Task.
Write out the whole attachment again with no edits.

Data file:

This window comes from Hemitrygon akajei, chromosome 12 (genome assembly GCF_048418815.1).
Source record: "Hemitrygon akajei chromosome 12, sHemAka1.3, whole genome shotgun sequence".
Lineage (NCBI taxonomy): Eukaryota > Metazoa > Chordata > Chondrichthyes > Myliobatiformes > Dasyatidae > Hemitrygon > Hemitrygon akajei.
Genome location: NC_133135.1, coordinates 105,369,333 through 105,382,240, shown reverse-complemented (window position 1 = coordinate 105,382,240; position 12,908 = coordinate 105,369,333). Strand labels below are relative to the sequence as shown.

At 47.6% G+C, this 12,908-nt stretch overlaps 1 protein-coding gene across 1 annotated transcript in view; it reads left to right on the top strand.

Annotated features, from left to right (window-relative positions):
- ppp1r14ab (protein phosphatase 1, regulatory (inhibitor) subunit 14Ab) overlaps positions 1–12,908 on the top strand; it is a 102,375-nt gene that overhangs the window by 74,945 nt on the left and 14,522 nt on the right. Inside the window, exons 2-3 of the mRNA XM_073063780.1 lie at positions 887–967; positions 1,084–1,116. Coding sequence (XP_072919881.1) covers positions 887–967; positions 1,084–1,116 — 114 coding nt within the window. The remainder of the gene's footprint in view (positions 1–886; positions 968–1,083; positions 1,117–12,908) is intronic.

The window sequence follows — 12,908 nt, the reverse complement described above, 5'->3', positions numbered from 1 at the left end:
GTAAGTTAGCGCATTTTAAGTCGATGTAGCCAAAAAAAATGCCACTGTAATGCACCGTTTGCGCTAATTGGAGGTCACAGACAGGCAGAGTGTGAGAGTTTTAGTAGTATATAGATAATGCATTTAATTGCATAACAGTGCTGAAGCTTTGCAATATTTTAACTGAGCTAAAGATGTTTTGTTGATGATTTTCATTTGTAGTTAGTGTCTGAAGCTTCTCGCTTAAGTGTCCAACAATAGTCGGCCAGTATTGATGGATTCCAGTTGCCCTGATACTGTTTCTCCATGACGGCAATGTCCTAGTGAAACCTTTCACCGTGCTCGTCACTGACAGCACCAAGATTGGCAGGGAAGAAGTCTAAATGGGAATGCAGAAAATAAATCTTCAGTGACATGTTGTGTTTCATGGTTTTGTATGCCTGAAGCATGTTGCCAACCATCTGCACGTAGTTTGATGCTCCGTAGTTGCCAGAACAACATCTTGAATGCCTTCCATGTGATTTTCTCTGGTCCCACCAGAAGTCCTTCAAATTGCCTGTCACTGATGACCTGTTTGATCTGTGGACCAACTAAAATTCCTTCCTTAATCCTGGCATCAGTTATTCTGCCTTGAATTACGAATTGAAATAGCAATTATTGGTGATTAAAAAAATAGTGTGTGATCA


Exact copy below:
This window comes from Hemitrygon akajei, chromosome 12 (genome assembly GCF_048418815.1).
Source record: "Hemitrygon akajei chromosome 12, sHemAka1.3, whole genome shotgun sequence".
Lineage (NCBI taxonomy): Eukaryota > Metazoa > Chordata > Chondrichthyes > Myliobatiformes > Dasyatidae > Hemitrygon > Hemitrygon akajei.
Genome location: NC_133135.1, coordinates 105,369,333 through 105,382,240, shown reverse-complemented (window position 1 = coordinate 105,382,240; position 12,908 = coordinate 105,369,333). Strand labels below are relative to the sequence as shown.

At 47.6% G+C, this 12,908-nt stretch overlaps 1 protein-coding gene across 1 annotated transcript in view; it reads left to right on the top strand.

Annotated features, from left to right (window-relative positions):
- ppp1r14ab (protein phosphatase 1, regulatory (inhibitor) subunit 14Ab) overlaps positions 1–12,908 on the top strand; it is a 102,375-nt gene that overhangs the window by 74,945 nt on the left and 14,522 nt on the right. Inside the window, exons 2-3 of the mRNA XM_073063780.1 lie at positions 887–967; positions 1,084–1,116. Coding sequence (XP_072919881.1) covers positions 887–967; positions 1,084–1,116 — 114 coding nt within the window. The remainder of the gene's footprint in view (positions 1–886; positions 968–1,083; positions 1,117–12,908) is intronic.

The window sequence follows — 12,908 nt, the reverse complement described above, 5'->3', positions numbered from 1 at the left end:
GTAAGTTAGCGCATTTTAAGTCGATGTAGCCAAAAAAAATGCCACTGTAATGCACCGTTTGCGCTAATTGGAGGTCACAGACAGGCAGAGTGTGAGAGTTTTAGTAGTATATAGATAATGCATTTAATTGCATAACAGTGCTGAAGCTTTGCAATATTTTAACTGAGCTAAAGATGTTTTGTTGATGATTTTCATTTGTAGTTAGTGTCTGAAGCTTCTCGCTTAAGTGTCCAACAATAGTCGGCCAGTATTGATGGATTCCAGTTGCCCTGATACTGTTTCTCCATGACGGCAATGTCCTAGTGAAACCTTTCACCGTGCTCGTCACTGACAGCACCAAGATTGGCAGGGAAGAAGTCTAAATGGGAATGCAGAAAATAAATCTTCAGTGACATGTTGTGTTTCATGGTTTTGTATGCCTGAAGCATGTTGCCAACCATCTGCACGTAGTTTGATGCTCCGTAGTTGCCAGAACAACATCTTGAATGCCTTCCATGTGATTTTCTCTGGTCCCACCAGAAGTCCTTCAAATTGCCTGTCACTGATGACCTGTTTGATCTGTGGACCAACTAAAATTCCTTCCTTAATCCTGGCATCAGTTATTCTGCCTTGAATTACGAATTGAAATAGCAATTATTGGTGATTAAAAAAATAGTGTGTGATCA